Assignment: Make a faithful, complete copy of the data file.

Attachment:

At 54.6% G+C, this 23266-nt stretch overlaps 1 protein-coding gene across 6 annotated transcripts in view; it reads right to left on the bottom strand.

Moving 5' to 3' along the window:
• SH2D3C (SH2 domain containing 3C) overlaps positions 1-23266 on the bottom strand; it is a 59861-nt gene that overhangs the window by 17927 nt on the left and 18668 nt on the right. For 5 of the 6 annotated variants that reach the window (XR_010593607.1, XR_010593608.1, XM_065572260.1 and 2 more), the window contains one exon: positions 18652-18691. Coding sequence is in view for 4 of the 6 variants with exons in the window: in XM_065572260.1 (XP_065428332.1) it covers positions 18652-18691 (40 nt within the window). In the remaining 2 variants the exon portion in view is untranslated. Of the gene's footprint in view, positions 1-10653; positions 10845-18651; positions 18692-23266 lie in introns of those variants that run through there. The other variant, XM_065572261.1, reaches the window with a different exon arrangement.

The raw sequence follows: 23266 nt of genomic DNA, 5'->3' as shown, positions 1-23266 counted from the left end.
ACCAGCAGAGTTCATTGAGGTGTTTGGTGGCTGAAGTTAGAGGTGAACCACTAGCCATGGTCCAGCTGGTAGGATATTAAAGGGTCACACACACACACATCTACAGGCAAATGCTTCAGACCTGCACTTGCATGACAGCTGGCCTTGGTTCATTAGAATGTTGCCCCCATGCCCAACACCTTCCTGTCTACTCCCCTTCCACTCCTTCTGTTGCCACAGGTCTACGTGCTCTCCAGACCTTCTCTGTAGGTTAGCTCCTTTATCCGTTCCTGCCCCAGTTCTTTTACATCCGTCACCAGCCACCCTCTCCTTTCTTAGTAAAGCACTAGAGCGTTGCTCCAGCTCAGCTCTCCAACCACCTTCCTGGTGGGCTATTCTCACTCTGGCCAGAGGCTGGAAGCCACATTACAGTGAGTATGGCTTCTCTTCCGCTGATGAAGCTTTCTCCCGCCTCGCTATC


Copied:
At 54.6% G+C, this 23266-nt stretch overlaps 1 protein-coding gene across 6 annotated transcripts in view; it reads right to left on the bottom strand.

Moving 5' to 3' along the window:
• SH2D3C (SH2 domain containing 3C) overlaps positions 1-23266 on the bottom strand; it is a 59861-nt gene that overhangs the window by 17927 nt on the left and 18668 nt on the right. For 5 of the 6 annotated variants that reach the window (XR_010593607.1, XR_010593608.1, XM_065572260.1 and 2 more), the window contains one exon: positions 18652-18691. Coding sequence is in view for 4 of the 6 variants with exons in the window: in XM_065572260.1 (XP_065428332.1) it covers positions 18652-18691 (40 nt within the window). In the remaining 2 variants the exon portion in view is untranslated. Of the gene's footprint in view, positions 1-10653; positions 10845-18651; positions 18692-23266 lie in introns of those variants that run through there. The other variant, XM_065572261.1, reaches the window with a different exon arrangement.

The raw sequence follows: 23266 nt of genomic DNA, 5'->3' as shown, positions 1-23266 counted from the left end.
ACCAGCAGAGTTCATTGAGGTGTTTGGTGGCTGAAGTTAGAGGTGAACCACTAGCCATGGTCCAGCTGGTAGGATATTAAAGGGTCACACACACACACATCTACAGGCAAATGCTTCAGACCTGCACTTGCATGACAGCTGGCCTTGGTTCATTAGAATGTTGCCCCCATGCCCAACACCTTCCTGTCTACTCCCCTTCCACTCCTTCTGTTGCCACAGGTCTACGTGCTCTCCAGACCTTCTCTGTAGGTTAGCTCCTTTATCCGTTCCTGCCCCAGTTCTTTTACATCCGTCACCAGCCACCCTCTCCTTTCTTAGTAAAGCACTAGAGCGTTGCTCCAGCTCAGCTCTCCAACCACCTTCCTGGTGGGCTATTCTCACTCTGGCCAGAGGCTGGAAGCCACATTACAGTGAGTATGGCTTCTCTTCCGCTGATGAAGCTTTCTCCCGCCTCGCTATC